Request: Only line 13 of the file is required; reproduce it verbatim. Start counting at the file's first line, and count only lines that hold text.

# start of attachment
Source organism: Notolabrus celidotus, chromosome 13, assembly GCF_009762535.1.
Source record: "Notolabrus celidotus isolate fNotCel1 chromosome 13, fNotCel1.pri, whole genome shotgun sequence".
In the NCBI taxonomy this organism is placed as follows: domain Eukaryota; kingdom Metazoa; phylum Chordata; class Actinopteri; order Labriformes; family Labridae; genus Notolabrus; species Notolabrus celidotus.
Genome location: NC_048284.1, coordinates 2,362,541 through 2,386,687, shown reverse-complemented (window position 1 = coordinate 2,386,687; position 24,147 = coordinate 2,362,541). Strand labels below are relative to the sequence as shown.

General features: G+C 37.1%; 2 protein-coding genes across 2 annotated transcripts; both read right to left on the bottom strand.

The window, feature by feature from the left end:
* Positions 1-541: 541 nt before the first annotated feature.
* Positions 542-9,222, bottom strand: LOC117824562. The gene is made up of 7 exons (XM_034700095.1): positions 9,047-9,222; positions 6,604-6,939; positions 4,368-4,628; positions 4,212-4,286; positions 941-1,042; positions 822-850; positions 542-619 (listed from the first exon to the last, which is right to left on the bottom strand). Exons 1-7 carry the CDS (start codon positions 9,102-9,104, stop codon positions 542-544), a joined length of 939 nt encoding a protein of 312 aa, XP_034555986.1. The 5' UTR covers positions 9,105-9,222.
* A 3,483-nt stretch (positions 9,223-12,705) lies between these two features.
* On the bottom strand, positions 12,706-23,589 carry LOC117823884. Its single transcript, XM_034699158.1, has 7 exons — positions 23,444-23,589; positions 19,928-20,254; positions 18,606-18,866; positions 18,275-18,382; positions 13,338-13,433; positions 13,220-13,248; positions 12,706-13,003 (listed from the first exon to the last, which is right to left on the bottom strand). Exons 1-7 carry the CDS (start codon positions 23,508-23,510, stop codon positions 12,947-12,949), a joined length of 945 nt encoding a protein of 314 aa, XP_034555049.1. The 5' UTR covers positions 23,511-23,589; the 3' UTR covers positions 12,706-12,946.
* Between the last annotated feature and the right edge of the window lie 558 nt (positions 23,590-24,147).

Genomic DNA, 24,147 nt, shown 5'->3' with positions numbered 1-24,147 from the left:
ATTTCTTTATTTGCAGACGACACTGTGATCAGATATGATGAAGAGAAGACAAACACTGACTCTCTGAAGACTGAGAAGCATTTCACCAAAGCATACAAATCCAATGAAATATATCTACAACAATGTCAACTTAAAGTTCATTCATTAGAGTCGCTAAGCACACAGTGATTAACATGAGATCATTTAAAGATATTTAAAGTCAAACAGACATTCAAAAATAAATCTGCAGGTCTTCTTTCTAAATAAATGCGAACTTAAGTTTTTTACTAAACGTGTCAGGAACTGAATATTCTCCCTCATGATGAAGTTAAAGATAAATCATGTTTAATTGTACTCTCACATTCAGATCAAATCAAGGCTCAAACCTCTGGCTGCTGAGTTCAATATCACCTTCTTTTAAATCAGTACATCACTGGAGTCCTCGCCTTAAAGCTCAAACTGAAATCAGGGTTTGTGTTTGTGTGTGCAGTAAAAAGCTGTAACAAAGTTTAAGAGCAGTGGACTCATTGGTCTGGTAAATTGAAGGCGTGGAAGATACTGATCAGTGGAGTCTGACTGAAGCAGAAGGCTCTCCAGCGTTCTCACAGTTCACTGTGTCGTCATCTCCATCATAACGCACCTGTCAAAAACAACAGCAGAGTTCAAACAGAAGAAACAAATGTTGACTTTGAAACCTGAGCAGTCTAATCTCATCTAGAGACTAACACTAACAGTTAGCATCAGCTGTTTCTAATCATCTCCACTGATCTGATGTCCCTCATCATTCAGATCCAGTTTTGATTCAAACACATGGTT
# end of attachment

ATTTCTTTATTTGCAGACGACACTGTGATCAGATATGATGAAGAGAAGACAAACACTGACTCTCTGAAGACTGAGAAGCATTTCACCAAAGCATACAAATCCAATGAAATATATCTACAACAATGTCAACTTAAAGTTCATTCATTAGAGTCGCTAAGCACACAGTGATTAACATGAGATCATTTAAAGATATTTAAAGTCAAACAGACATTCAAAAATAAATCTGCAGGTCTTCTTTCTAAATAAATGCGAACTTAAGTTTTTTACTAAACGTGTCAGGAACTGAATATTCTCCCTCATGATGAAGTTAAAGATAAATCATGTTTAATTGTACTCTCACATTCAGATCAAATCAAGGCTCAAACCTCTGGCTGCTGAGTTCAATATCACCTTCTTTTAAATCAGTACATCACTGGAGTCCTCGCCTTAAAGCTCAAACTGAAATCAGGGTTTGTGTTTGTGTGTGCAGTAAAAAGCTGTAACAAAGTTTAAGAGCAGTGGACTCATTGGTCTGGTAAATTGAAGGCGTGGAAGATACTGATCAGTGGAGTCTGACTGAAGCAGAAGGCTCTCCAGCGTTCTCACAGTTCACTGTGTCGTCATCTCCATCATAACGCACCTGTCAAAAACAACAGCAGAGTTCAAACAGAAGAAACAAATGTTGACTTTGAAACCTGAGCAGTCTAATCTCATCTAGAGACTAACACTAACAGTTAGCATCAGCTGTTTCTAATCATCTCCACTGATCTGATGTCCCTCATCATTCAGATCCAGTTTTGATTCAAACACATGGTT